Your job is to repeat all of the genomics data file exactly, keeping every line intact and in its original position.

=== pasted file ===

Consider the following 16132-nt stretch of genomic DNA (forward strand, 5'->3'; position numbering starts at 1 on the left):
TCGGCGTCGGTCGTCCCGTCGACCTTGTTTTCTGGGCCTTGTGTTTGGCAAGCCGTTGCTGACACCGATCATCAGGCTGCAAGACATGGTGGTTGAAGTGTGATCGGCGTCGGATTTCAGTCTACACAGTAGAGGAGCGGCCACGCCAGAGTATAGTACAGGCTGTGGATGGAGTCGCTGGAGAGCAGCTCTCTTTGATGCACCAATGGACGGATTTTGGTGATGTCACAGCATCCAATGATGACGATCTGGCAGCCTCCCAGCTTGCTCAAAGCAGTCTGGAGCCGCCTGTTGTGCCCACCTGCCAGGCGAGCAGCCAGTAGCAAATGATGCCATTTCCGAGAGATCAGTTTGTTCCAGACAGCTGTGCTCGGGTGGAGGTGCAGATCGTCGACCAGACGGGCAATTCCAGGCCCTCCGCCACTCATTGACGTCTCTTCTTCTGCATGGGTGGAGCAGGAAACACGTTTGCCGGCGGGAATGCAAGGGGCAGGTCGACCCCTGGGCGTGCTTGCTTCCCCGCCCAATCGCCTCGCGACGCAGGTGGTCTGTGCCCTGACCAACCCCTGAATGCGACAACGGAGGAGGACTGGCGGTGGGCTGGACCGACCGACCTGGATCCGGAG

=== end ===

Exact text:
Consider the following 16132-nt stretch of genomic DNA (forward strand, 5'->3'; position numbering starts at 1 on the left):
TCGGCGTCGGTCGTCCCGTCGACCTTGTTTTCTGGGCCTTGTGTTTGGCAAGCCGTTGCTGACACCGATCATCAGGCTGCAAGACATGGTGGTTGAAGTGTGATCGGCGTCGGATTTCAGTCTACACAGTAGAGGAGCGGCCACGCCAGAGTATAGTACAGGCTGTGGATGGAGTCGCTGGAGAGCAGCTCTCTTTGATGCACCAATGGACGGATTTTGGTGATGTCACAGCATCCAATGATGACGATCTGGCAGCCTCCCAGCTTGCTCAAAGCAGTCTGGAGCCGCCTGTTGTGCCCACCTGCCAGGCGAGCAGCCAGTAGCAAATGATGCCATTTCCGAGAGATCAGTTTGTTCCAGACAGCTGTGCTCGGGTGGAGGTGCAGATCGTCGACCAGACGGGCAATTCCAGGCCCTCCGCCACTCATTGACGTCTCTTCTTCTGCATGGGTGGAGCAGGAAACACGTTTGCCGGCGGGAATGCAAGGGGCAGGTCGACCCCTGGGCGTGCTTGCTTCCCCGCCCAATCGCCTCGCGACGCAGGTGGTCTGTGCCCTGACCAACCCCTGAATGCGACAACGGAGGAGGACTGGCGGTGGGCTGGACCGACCGACCTGGATCCGGAG